The later Middle Ages was an overwhelmingly rural world, with probably three out of four households reliant upon farming for a living. Yet conventional accounts of the period rarely do justice to the variety of ways in which the land was managed and worked. The thirteen essays collected in this volume draw upon the abundant documentary evidence of the period to explore that diversity. In the process they engage with the issue of classification +óe" without which effective generalisation is impossible +óe" and offer a series of solutions to that particularly thorny methodological challenge. Only through systematic and objective classification is it possible to differentiate between and map different field systems, husbandry types, and land-use categories. That, in turn, makes it possible to consider and evaluate the relative roles of soils and topography, institutional structures, and commercialised market demand in shaping farm enterprise both during the period of mounting population before the Black Death and the long era of demographic decline that followed it. What emerges is an agrarian world more commercialised, differentiated, and complex than is usually appreciated, whose institutional and agronomic contours shaped the course of agricultural development for centuries to come.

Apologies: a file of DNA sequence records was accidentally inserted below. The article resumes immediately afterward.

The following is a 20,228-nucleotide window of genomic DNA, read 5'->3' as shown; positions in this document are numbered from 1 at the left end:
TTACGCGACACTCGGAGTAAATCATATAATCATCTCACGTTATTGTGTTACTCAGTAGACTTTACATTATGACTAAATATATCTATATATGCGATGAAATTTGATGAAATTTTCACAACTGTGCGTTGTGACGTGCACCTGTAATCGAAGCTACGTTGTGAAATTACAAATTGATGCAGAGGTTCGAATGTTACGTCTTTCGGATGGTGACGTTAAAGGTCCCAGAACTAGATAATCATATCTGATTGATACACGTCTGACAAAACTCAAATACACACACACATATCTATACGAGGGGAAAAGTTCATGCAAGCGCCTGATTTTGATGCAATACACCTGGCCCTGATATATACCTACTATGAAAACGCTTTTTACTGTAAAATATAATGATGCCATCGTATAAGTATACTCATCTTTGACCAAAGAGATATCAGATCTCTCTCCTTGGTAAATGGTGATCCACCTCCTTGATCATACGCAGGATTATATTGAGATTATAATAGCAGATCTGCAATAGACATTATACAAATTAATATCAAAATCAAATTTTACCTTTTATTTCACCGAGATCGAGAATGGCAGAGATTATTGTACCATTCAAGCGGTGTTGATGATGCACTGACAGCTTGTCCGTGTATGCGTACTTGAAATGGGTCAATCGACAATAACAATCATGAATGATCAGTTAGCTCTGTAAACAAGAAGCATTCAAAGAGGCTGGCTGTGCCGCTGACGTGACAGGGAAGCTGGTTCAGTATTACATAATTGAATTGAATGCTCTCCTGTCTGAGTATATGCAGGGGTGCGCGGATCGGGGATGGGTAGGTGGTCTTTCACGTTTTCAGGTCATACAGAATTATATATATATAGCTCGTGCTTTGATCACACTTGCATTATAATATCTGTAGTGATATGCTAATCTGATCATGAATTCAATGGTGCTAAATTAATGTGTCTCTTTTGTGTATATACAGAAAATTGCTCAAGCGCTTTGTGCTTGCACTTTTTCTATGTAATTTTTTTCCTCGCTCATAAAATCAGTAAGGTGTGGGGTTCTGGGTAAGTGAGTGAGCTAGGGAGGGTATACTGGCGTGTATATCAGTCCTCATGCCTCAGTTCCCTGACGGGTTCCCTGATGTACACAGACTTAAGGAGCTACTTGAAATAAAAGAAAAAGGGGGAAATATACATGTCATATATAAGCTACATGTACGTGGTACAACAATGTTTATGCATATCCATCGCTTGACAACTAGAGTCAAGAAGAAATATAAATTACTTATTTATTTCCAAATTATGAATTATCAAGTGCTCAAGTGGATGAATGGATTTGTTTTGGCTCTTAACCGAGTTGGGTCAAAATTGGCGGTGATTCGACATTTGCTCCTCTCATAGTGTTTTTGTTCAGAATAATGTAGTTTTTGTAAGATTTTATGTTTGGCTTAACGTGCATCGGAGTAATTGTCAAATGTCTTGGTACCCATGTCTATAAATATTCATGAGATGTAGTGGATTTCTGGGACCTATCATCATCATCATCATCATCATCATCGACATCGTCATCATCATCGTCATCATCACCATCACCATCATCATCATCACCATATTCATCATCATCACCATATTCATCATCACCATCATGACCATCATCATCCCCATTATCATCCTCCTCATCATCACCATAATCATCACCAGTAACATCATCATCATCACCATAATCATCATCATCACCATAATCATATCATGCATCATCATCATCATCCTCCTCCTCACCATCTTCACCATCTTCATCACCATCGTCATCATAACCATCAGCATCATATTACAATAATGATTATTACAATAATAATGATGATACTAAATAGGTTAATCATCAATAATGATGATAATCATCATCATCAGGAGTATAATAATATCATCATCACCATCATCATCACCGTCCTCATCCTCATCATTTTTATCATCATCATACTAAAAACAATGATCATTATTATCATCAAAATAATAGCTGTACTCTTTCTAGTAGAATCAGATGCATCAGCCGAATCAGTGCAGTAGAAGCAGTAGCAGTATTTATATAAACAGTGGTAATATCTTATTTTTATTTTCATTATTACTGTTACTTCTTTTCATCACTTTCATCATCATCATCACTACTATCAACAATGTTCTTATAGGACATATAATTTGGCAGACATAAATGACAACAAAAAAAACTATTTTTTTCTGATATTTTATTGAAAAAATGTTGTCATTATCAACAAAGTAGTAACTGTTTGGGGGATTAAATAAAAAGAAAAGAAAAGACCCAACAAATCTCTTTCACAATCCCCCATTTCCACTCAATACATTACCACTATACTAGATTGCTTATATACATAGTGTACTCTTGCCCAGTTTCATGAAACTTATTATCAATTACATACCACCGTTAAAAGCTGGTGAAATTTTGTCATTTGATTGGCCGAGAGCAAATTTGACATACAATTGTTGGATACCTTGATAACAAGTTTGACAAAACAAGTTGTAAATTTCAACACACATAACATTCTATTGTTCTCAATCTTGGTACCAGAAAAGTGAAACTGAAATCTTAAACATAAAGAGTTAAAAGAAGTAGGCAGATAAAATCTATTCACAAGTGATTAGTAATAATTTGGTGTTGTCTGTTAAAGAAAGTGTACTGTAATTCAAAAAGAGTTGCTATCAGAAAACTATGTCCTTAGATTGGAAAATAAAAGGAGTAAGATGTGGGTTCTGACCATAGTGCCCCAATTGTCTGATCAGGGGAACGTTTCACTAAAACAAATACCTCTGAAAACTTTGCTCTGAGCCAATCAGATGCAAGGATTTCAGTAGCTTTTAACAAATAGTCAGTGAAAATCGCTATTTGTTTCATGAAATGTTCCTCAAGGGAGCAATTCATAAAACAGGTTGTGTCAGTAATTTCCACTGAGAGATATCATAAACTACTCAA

Field Systems and Farming Systems in Late Medieval England
Taylor & Francis Group
Variorum Collected Studies Series